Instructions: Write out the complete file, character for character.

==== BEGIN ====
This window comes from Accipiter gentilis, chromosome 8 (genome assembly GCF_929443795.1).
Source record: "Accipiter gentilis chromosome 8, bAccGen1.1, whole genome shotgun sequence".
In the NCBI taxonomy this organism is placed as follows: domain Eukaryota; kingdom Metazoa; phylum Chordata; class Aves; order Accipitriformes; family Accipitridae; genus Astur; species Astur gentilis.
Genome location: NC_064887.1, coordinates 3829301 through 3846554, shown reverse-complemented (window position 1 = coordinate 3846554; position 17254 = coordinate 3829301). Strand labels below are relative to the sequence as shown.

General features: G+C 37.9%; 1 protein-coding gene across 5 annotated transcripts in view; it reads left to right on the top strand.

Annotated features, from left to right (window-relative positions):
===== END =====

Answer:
This window comes from Accipiter gentilis, chromosome 8 (genome assembly GCF_929443795.1).
Source record: "Accipiter gentilis chromosome 8, bAccGen1.1, whole genome shotgun sequence".
In the NCBI taxonomy this organism is placed as follows: domain Eukaryota; kingdom Metazoa; phylum Chordata; class Aves; order Accipitriformes; family Accipitridae; genus Astur; species Astur gentilis.
Genome location: NC_064887.1, coordinates 3829301 through 3846554, shown reverse-complemented (window position 1 = coordinate 3846554; position 17254 = coordinate 3829301). Strand labels below are relative to the sequence as shown.

General features: G+C 37.9%; 1 protein-coding gene across 5 annotated transcripts in view; it reads left to right on the top strand.

Annotated features, from left to right (window-relative positions):